Chocolate Chiffon Pie


Chocolate Chiffon Pie (August 6, 2016)

My chocolate chiffon pie is the condition to which all chocolate pies aspire. Chocolate velvet upon buttery brown snap crowned by a firmament of vanilla clouds. One could do worse than to be reincarnated as this pie.

Its inspiration is the French Silk Pie as conceived by the iconic Baker’s Square chain of restaurants. More than a few years of my childhood, it replaced birthday cake at my party. Which isn’t to say this is a taste-alike. The original is toe-curlingly sweet whereas mine is practically restrained in the sugar department.

Don’t spare the expense of best quality cream, chocolate, and butter here. These affordable luxuries make a huge difference in the final product. And you certainly deserve it.

This recipe makes a 9-inch pie, enough for eight generous portions.

Chocolate Chiffon Pie
1 recipe All-Butter Pie Crust
70g white sugar
2g salt
430g whole milk
5 egg yolks
22g cornstarch
12g vanilla extract
115g semisweet chocolate chips
200g heavy cream
20g vanilla sugar*
400g heavy cream

Blind-bake and completely cool pie crust in a 9-inch pan.

Weigh white sugar, salt, and milk into a saucepan. Whisk egg yolks in a separate bowl until lightened. Add cornstarch and whisk until smooth.

Heat milk mixture over medium until it comes to a boil. Remove from heat and, while whisking eggs constantly, ladle in about half a cup of the hot milk. Whisking the milk as you do so, add the eggs back into the saucepan and return to medium heat.

Continue whisking constantly with special attention paid to the bottom and edges of the pan to prevent scorching. Cook for a full minute, whisking all along, after the mixture returns to a boil. It should read at least 180º on a thermometer. It will be frighteningly thick. Don’t worry, you did it right.

Immediately pour the pudding into a clean bowl and all the chocolate chips and vanilla. Whisk until the chips are completely melted and smooth. Cover the pudding with plastic wrap pressed right onto its surface and then place the bowl into an ice bath. Park it all in the fridge. Stir every ten minutes and chill to 60º.

Whip 200g of heavy cream to stiff peaks. Stir a third of the whipped cream into the cooled chocolate pudding until completely combined. Gently fold in the remaining whipped cream. Pour the finished chiffon into the blind-baked pie shell, cover with plastic wrap, and chill for at least six hours.

Add the vanilla sugar to the 400g of heavy cream and beat to firm peaks. You can spoon and smooth it upon the chilled pie or pipe it on with a #22 star tip. Whatever’s clever. Keeps in the fridge for three days but is at its best the day it’s made.

* To make vanilla sugar, split a vanilla pod and scrape out the beans into 600-ish grams of white sugar. Blitz in the food processor for one minute then pour into a sealable container with the spent vanilla pod. Or buy it on Amazon with overnight shipping. Patience is cheaper, though.

Peach Galette


Peach galette with caramel sugar and just a hint of allspice.

It’s no wonder the ancient Chinese fetishized peaches. In both form and texture, they are sensual to the point of being fruit porn. An electric bite of sweet, tart perfume and impossible juiciness that has the power to transport you to the outer reaches of ecstasy.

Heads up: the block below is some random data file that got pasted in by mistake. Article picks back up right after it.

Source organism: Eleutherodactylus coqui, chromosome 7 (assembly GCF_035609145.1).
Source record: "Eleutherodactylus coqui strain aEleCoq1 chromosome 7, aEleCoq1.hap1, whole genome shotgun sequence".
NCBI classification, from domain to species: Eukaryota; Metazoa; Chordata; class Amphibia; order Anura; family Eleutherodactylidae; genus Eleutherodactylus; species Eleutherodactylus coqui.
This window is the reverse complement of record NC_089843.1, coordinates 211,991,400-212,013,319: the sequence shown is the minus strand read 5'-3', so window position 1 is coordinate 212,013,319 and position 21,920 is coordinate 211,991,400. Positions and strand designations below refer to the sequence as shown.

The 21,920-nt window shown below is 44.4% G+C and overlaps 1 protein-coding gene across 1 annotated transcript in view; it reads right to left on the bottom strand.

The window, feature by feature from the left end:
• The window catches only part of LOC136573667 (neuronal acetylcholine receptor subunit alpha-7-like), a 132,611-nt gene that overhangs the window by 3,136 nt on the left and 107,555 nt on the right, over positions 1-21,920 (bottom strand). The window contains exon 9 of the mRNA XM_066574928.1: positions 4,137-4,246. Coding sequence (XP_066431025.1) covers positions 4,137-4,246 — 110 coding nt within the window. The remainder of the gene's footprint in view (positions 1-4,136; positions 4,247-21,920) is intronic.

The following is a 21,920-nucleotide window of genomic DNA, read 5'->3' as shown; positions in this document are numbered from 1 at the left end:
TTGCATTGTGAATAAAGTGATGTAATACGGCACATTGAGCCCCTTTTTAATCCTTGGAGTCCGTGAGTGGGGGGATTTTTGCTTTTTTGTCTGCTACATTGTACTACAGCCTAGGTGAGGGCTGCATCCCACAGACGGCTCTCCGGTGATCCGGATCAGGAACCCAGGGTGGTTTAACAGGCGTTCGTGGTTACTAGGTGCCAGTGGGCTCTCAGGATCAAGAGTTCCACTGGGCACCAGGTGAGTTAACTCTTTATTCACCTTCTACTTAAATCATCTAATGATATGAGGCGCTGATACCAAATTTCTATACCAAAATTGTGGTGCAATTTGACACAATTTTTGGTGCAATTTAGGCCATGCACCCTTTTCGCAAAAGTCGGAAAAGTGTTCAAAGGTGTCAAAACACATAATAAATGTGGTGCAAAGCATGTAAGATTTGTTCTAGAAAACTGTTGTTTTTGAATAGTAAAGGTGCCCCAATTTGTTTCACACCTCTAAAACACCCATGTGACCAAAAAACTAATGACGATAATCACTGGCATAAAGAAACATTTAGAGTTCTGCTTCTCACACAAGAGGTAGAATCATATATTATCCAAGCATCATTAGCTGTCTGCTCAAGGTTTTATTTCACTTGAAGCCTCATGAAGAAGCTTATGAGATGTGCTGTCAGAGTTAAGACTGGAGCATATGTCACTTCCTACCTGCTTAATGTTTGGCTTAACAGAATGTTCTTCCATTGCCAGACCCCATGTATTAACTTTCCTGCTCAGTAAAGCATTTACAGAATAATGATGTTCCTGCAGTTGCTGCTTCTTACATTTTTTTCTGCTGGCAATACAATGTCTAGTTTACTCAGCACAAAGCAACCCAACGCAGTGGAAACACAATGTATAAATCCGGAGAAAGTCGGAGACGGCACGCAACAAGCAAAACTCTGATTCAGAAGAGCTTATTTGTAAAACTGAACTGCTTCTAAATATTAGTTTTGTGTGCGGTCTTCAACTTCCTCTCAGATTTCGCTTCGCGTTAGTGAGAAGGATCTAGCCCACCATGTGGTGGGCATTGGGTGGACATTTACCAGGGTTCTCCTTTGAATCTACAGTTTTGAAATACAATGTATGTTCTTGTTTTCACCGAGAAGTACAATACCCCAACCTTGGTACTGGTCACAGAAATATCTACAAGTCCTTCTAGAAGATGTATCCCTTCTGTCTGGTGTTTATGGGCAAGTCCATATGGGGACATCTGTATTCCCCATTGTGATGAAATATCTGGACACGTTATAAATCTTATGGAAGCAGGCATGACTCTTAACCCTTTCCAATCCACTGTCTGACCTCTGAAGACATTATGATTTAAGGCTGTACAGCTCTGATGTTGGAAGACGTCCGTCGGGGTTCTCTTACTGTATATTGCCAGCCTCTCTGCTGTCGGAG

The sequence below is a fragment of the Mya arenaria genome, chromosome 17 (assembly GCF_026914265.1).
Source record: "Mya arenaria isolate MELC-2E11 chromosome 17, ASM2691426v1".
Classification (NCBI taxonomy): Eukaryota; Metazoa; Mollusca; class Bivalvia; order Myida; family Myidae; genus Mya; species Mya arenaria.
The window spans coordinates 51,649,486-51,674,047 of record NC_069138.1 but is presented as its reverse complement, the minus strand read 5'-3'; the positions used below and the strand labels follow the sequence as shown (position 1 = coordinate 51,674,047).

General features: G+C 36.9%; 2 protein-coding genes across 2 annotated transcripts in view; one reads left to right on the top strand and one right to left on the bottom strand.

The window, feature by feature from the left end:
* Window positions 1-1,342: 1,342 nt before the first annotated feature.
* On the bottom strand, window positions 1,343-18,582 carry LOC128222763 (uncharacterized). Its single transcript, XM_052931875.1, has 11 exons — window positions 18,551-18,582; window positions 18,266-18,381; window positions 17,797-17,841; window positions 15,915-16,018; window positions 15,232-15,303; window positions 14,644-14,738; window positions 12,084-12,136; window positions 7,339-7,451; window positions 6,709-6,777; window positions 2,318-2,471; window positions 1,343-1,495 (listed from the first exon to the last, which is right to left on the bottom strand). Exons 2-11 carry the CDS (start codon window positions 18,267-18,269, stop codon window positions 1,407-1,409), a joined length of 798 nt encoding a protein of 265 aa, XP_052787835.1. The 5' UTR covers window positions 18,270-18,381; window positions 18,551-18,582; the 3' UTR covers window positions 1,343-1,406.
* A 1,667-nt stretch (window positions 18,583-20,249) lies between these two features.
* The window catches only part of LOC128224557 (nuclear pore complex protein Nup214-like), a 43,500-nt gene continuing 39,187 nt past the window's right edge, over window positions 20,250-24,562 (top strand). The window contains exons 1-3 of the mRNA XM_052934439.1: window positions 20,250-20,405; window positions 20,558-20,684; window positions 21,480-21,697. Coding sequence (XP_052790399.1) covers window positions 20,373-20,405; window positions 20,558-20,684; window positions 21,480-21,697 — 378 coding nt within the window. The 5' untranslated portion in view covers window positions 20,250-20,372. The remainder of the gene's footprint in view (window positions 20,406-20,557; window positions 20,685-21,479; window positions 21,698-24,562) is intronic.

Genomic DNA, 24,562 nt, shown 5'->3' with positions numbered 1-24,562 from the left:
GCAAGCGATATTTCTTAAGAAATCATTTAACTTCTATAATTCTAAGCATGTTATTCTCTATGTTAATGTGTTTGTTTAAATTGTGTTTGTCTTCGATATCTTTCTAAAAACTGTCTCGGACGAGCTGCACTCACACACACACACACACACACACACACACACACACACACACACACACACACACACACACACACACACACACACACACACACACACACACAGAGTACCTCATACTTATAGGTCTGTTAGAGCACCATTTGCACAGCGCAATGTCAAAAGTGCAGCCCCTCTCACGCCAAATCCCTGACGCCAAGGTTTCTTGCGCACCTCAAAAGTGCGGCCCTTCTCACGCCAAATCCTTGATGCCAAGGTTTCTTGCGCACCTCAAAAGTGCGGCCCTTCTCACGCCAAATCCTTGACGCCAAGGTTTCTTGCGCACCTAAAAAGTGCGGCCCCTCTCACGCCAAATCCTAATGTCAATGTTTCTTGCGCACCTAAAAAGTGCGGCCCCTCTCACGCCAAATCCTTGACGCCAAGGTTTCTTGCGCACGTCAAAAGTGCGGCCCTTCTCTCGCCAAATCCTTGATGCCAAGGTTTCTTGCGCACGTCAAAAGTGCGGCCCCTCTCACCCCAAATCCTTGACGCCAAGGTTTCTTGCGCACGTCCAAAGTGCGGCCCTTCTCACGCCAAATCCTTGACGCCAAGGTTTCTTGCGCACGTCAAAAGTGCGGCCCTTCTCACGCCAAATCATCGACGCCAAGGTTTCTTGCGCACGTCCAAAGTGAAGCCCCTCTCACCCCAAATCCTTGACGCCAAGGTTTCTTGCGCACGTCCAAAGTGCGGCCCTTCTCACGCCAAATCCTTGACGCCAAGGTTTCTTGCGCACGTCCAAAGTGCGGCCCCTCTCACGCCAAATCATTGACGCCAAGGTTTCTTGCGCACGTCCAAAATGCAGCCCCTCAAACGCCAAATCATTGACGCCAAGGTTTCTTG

You won’t be surprised to learn that I anxiously await that first Sunday of the summer when the gals from Tenerelli Orchards will appear at the Hollywood Farmers Market. Theirs are the best peaches, plums, and nectarines this side of the Mississippi so far as I’m concerned.

My peach galette* is an homage to the Tenerelli’s fruit and uses only the barest amount of sugar, allowing the peaches to shine in all their summer splendor. You’ll be amazed at the sheer depth of flavor that can be extracted from fruits  baked in this manner. You’ll also be amazed at how little work goes into such a memorable dessert.

* Galette is a fancy word for a flat pie.

This recipe yields dessert for four to six on its own, eight if accompanied by ice cream.

Peach Galette
1 recipe All-Butter Pie Crust
2 large, firm-ish peaches or nectarines
2 – 3 tbsp caramel sugar or brown sugar
a heavy pinch of ground allspice
2 tbsp sunflower oil or melted butter

Preheat oven to 425º and set a rack in the middle position.

If using peaches, peel them like an apple using a very sharp paring knife. Nectarines can be baked with the skins on. Slice each fruit into sixteen wedges.

Roll dough out to 13-inches and place on a parchment-lined baking sheet. Brush lightly with sunflower oil or melted butter.

Peach galette with caramel sugar and just a hint of allspice.Leaving an inch border all around, sprinkle some of the sugar lightly over the entire round of dough. Use the rest of the sugar to create a perimeter as shown.

Lay peach wedges in concentric circles, starting from the outside with the tips of the wedges just within the perimeter of sugar. Lightly brush the peaches with sunflower oil or melted butter and then sprinkle over the allspice.Peach galette with caramel sugar and just a hint of allspice.

Fold edges like a stop sign, with the crease right at the sugar perimeter. Place in the oven immediately and bake for 40 minutes or until the bottom is golden brown and center bubbling. If the edges are dark but the center still not bubbling after 40 minutes, lower oven to 375º to finish baking.

Cool for five minutes on a wire rack before cutting and serving.

Almond Custard Pie


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I’m a huge fan of custard in all of its forms, no less so than in pies and tarts. Each  lightly sweet, eggy, jiggly bite of my almond custard comes with the snapping crunch of buttery, flaky crust. Their marriage is divine.